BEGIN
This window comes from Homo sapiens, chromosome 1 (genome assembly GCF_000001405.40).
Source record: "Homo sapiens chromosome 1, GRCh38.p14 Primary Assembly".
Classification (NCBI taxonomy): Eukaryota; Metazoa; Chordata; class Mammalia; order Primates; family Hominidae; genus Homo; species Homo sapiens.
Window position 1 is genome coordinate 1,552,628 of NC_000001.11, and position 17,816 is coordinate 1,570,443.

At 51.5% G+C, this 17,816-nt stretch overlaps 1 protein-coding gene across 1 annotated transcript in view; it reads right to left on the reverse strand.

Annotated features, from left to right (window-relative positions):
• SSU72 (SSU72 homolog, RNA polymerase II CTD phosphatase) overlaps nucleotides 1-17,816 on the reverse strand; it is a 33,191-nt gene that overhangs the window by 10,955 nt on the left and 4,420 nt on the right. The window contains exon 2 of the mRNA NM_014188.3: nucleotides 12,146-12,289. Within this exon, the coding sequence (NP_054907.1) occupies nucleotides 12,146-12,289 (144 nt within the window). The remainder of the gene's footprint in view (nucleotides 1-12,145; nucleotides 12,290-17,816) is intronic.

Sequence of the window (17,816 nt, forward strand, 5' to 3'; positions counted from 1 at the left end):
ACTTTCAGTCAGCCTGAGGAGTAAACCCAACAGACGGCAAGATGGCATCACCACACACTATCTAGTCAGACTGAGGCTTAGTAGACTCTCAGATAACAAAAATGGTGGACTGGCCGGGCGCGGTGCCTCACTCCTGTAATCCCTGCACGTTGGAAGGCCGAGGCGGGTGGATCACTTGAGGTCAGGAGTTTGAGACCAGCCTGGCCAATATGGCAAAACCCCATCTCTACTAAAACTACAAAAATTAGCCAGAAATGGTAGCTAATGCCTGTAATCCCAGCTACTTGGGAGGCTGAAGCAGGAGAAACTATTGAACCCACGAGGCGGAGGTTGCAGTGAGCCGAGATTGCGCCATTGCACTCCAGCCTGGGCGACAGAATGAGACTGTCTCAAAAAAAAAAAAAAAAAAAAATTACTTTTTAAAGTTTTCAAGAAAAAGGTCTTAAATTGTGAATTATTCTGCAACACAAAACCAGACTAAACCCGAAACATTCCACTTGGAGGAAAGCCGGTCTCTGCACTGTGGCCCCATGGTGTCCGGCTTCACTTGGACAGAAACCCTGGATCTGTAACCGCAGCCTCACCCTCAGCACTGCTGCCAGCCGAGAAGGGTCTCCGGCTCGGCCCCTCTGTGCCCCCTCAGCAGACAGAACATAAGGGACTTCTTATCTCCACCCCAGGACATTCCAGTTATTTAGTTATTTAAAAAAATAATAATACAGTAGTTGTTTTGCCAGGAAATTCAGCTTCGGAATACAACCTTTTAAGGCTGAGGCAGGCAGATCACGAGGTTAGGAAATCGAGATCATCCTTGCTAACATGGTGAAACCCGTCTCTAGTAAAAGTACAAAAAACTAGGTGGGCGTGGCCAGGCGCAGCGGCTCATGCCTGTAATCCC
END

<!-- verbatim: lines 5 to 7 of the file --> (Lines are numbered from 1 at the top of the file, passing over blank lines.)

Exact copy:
At 51.5% G+C, this 17,816-nt stretch overlaps 1 protein-coding gene across 1 annotated transcript in view; it reads right to left on the reverse strand.

Annotated features, from left to right (window-relative positions):
• SSU72 (SSU72 homolog, RNA polymerase II CTD phosphatase) overlaps nucleotides 1-17,816 on the reverse strand; it is a 33,191-nt gene that overhangs the window by 10,955 nt on the left and 4,420 nt on the right. The window contains exon 2 of the mRNA NM_014188.3: nucleotides 12,146-12,289. Within this exon, the coding sequence (NP_054907.1) occupies nucleotides 12,146-12,289 (144 nt within the window). The remainder of the gene's footprint in view (nucleotides 1-12,145; nucleotides 12,290-17,816) is intronic.